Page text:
queues, pools, caches

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Transaction processing systems are generally considered easier to scale than data warehouses. Relational databases were designed for this type of workload, and there are no esoteric hardware requirements. Mostly, it is just matter of normalizing to the right degree and getting the indexes right. The major challenge in these systems is their extreme concurrency, which means that small temporary slowdowns can escalate to major issues very quickly.In this presentation, Gwen Shapira will explain how application developers and DBAs can work together to built a scalable and stable OLTP system - using application queues, connection pools and strategic use of caches in different layers of the system.


  • 1. Queues, Pools,and CachesPresented by: Gwen shapira, Senior consultant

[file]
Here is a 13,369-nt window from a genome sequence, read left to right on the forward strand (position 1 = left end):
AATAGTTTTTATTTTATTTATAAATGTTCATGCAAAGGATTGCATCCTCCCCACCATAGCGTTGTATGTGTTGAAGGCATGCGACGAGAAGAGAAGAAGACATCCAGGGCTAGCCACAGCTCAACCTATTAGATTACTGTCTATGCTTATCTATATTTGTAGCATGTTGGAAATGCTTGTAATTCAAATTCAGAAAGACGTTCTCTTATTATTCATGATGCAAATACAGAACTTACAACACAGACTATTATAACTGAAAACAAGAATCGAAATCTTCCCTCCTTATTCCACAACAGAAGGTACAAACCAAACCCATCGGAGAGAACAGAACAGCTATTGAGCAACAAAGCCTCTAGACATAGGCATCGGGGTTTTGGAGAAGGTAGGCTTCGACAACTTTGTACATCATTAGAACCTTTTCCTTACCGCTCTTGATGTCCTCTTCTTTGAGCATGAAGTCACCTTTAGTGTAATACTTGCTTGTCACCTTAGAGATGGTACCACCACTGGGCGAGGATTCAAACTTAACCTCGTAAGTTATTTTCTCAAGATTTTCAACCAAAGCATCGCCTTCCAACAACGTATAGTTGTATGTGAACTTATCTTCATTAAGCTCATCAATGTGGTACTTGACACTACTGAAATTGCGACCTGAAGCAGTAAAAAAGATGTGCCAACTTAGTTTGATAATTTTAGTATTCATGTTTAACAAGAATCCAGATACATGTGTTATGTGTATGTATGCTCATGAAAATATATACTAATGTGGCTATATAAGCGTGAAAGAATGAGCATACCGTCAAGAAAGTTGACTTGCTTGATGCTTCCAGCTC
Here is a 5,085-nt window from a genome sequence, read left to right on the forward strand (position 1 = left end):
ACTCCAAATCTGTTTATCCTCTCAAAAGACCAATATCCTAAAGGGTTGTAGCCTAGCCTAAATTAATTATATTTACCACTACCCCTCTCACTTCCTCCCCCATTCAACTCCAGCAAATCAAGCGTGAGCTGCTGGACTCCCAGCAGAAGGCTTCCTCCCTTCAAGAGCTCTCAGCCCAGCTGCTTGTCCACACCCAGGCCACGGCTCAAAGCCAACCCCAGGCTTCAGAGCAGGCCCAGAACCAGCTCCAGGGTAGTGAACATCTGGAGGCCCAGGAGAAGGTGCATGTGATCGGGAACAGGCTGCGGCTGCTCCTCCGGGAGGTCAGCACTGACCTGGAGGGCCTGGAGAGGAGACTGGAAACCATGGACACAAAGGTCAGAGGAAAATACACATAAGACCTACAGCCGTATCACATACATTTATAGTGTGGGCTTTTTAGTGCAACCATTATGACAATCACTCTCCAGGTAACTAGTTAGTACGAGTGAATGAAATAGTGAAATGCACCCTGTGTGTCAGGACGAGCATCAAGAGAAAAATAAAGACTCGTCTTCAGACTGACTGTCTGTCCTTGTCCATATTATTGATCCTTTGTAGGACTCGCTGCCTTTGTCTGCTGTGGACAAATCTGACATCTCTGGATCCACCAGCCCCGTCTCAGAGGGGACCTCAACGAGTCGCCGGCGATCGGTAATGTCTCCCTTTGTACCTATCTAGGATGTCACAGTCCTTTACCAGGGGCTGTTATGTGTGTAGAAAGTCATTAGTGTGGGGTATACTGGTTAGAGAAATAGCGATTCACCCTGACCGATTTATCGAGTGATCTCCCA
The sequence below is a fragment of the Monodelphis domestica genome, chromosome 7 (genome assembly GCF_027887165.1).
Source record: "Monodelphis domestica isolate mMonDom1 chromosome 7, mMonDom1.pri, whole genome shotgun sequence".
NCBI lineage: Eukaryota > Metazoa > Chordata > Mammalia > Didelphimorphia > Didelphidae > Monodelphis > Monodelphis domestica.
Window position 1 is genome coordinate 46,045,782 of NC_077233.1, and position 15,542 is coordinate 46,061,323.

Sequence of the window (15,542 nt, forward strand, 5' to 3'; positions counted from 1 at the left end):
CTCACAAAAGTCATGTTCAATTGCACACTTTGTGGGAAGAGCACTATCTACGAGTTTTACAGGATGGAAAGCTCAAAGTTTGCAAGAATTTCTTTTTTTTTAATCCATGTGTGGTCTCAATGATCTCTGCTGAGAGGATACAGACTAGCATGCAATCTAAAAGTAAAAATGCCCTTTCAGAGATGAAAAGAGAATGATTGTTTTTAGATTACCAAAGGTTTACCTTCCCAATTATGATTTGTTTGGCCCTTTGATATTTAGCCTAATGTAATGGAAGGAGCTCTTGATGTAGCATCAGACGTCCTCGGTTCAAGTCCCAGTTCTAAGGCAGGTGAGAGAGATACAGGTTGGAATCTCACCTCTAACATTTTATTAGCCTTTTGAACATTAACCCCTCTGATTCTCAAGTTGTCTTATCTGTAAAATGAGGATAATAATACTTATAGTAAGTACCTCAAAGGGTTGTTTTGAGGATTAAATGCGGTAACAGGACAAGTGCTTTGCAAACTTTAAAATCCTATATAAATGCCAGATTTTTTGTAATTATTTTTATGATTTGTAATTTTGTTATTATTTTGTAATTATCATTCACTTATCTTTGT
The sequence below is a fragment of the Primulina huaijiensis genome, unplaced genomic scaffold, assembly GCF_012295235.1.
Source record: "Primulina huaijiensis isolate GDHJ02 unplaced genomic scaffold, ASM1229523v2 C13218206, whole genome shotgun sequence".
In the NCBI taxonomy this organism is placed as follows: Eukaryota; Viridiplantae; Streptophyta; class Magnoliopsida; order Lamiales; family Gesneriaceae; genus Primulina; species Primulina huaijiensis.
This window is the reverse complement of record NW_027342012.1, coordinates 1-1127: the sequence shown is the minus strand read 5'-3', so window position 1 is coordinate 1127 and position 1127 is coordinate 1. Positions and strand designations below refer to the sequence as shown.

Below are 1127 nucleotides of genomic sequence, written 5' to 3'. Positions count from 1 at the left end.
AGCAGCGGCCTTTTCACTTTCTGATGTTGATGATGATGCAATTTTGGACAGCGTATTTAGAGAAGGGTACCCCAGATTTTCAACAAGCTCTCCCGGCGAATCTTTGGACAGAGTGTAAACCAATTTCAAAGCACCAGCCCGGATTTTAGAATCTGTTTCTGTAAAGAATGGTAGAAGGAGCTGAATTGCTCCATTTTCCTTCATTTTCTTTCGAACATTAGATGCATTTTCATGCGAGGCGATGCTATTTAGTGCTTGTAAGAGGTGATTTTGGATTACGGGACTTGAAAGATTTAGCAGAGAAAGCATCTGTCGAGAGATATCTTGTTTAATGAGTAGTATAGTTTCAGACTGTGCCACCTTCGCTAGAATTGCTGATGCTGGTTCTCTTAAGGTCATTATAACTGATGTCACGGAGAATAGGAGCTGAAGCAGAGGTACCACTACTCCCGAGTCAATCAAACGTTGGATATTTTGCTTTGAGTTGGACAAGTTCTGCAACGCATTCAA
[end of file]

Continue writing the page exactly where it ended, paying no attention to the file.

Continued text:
2. About Myself 13 years with a pager Oracle ACE Oak table member Senior consultant for Pythian @gwenshap http://www.pythian.com/news/author/shapira/ shapira@pythian.com2 2009/2010 Pythian 3. Why PythianRecognized Leader: Global industry-leader in remote database administration services and consulting for Oracle,Oracle Applications, MySQL and SQL Server Work with over 150 multinational companies such as Forbes.com, Fox Sports, Nordion andWestern Union to help manage their complex IT deploymentsExpertise: One of the worlds largest concentrations of dedicated, full-time DBA expertise. Employ 7Oracle ACEs/ACE Directors Hold 7 Specializations under Oracle Platinum Partner program, including Oracle Exadata,Oracle GoldenGate & Oracle RACGlobal Reach & Scalability: 24/7/365 global remote support for DBA and consulting, systems administration, specialprojects or emergency response 3 2009/2010 Pythian 4. 2009/2010 Pythian 5. WHY?5 2009/2010 Pythian 6. OLTP:High ConcurrencyLow LatencyLow Variance6 2009/2010 Pythian 7. 7 2009/2010 Pythian 8. Our mission:Use modern application design tocontrol database concurrency to itsmaximum throughput, lower latencyand make the system morepredictable.8 2009/2010 Pythian 9. Nobody expects modernapplication design!9 2009/2010 Pythian 10. Our Chief weapons are: Connection Pools Queues Caches And fanatical monitoring And ruthless capacity planning And nice red uniforms!10 2009/2010 Pythian 11. Connection Pools1 12. The ProblemOpening a database connectionis high latency operation.OLTP systems cant afford this latencyfor every user request 2009/2010 Pythian 13. The Solution 2009/2010 Pythian 14. Application Business LayerApplication Data Layer JNDIDataSource InterfaceDataSource Connection JDBC DriverPool14 2009/2010 Pythian 15. New Problems CPU + Latch Slow Resp. contention TimeRun out of Add More! connections15 2009/2010 Pythian 16. 5000 connectionsin pool ?But only 12 cores?16 2009/2010 Pythian 17. 17 2009/2010 Pythian 18. 18 2009/2010 Pythian 19. And thats not all How long does it take to open 5000 connections to the database?19 2009/2010 Pythian 20. New Solutions 1.Load test 2.Limit connection pool 3.???? 4.Low latency!!!20 2009/2010 Pythian 21. Objection!1. But I dont use all connections at once2. Our connection pool grows and shrinks automatically 2009/2010 Pythian 22. "Dynamic connection pools are a loaded gun pointed at your system. Feeling lucky, punk?" Graham Wood, Oracle22 2009/2010 Pythian 23. Objection!Problem: We cant load testSolution: Guesstimate1. How many cores are available?2. How much time is spent squatting a connection without running database queries?3. How much workload is IO-bound? 2009/2010 Pythian 24. Objection!Problem: We have 5000 application serversSolution: Data Layer1. Separate servers running data layer2. Fewer servers3. Load balance based on capacity 2009/2010 Pythian 25. Queues2 26. The ProblemWe have more user requests thandatabase connections 2009/2010 Pythian 27. What do we do? 1. Your call is important to us 2. Show them static content 3. Distract them with funny cat photos 4. Prioritize them 5. Acknowledge them and handle therequest later 6. Jump them to the head of line 7. Tell them how long the wait is27 2009/2010 Pythian 28. Solution Message QueueMsg 1 Msg 2 Msg 3... Msg N28 2009/2010 Pythian 29. Application Business LayerMessage QueueApplication Data Layer DataSource Interface JNDI DataSource Connection JDBC DriverPool29 2009/2010 Pythian 30. New Problems Stuff developers say about message queues: 1. It is impossible to reliably monitor queues 2. Queues are not necessary if you do propercapacity planning 3. Message queues are unnecessarilycomplicated.30 2009/2010 Pythian 31. 31 2009/2010 Pythian 32. Do Monitor:1. Service time2. Arrival rate3. Queue size4. Utilization32 2009/2010 Pythian 33. Capacity Planning Myth: With proper capacity planning, queues are not necessary Fact: Over-provisioning is not proper capacity planning Fact: Queue theory is capacity planning tool. Fact: Introduction of a few well defined and well understood queues will help capacity planning.33 2009/2010 Pythian 34. Complex Systems 1. Queues are simple 2. Enterprise messagequeues are complex 3. Match solution to problemrequirements34 2009/2010 Pythian 35. Caches3 36. The ProblemOLTP scales best when working set iscached in RAMRDBMS have limitedmemory scalability 2009/2010 Pythian 37. The Solution - Memcached App App App App Memcached Memcached Memcached Memcached App App37 2009/2010 Pythian 38. How is it awesome? 1. Less DB access 2. Less disk access 3. Distributed 4. Simple KV store 5. Free memory 6. Latency and availability resilience38 2009/2010 Pythian 39. Amazon ElastiCache Memcached cluster of any size in Amazon cloud Unfortunately only accessible from EC2 9 cents per node per hour!39 2009/2010 Pythian 40. Linear Scalability?40 2009/2010 Pythian 41. More Numbers 1. 0.007ms latency on my desktop 2. 2ms latency on cloud 3. 60K gets a second 4. All from the smallest possible servers at 38cents per hour.41 2009/2010 Pythian 42. Application BusinessMessageLayer Queue Memcached Application Data Layer DataSource InterfaceJNDIDataSource Connection JDBC Pool Driver42 2009/2010 Pythian 43. New Problems Does not apply automatically How to use it effectively? How to monitor it? How big?43 2009/2010 Pythian 44. Use Case - Select function get_username(int userid) { /* first try the cache */ name = memcached_fetch("username:" + userid); if (!name) { /* not found : request database */name = db_select("SELECT username FROM users WHERE userid = ?", userid); /* then store in cache until next get */memcached_add("username:" + userid, username); } return data; }44 2009/2010 Pythian 45. Use Case - Update function update_username(int userid, string username) { /* first update database */ result = db_execute("Update users set username=? WHERE userid=?", userid,username);if (result) {/* database update successful: update cache */memcached_set("username:" + userid, username);}45 2009/2010 Pythian 46. Usage Advice 1. Use the ASH 2. More memory, fewer cores 3. DB is for durable writes 4. Warm-up the cache 5. Store nulls 6. Updates are tricky 7. Backward compatible schema46 2009/2010 Pythian 47. How Big? Cluster: As big as you can Node: Not too big to fail.47 2009/2010 Pythian 48. What will we gain by adding 1G cache?1. You cant calculate2. Log all cache hits and misses, by key3. Or sample4. Run cache simulator5. Predict avg. latency48 2009/2010 Pythian 49. 1ms * 0.95 + 5ms * 0.05 = 1.2ms49 2009/2010 Pythian 50. Monitor 1. Number of items, gets, setsand misses 2. Number of evictions andeviction time. 3. Low hit rate and higheviction rate? 4. Swapping 5. Average response time 6. Number of connections50 2009/2010 Pythian 51. Reminder: 1. Use Connection Pools 2. Limit the number of connections 3. Use queues to handle the excessiveload 4. Use caches to make everythingfaster51 2009/2010 Pythian 52. Thank you and Q&A To contact us sales@pythian.com 1-866-PYTHIAN To follow us http://www.pythian.com/news/ http://www.facebook.com/pages/The-Pythian-Group/ http://twitter.com/pythian http://www.linkedin.com/company/pythian52 2009/2010 Pythian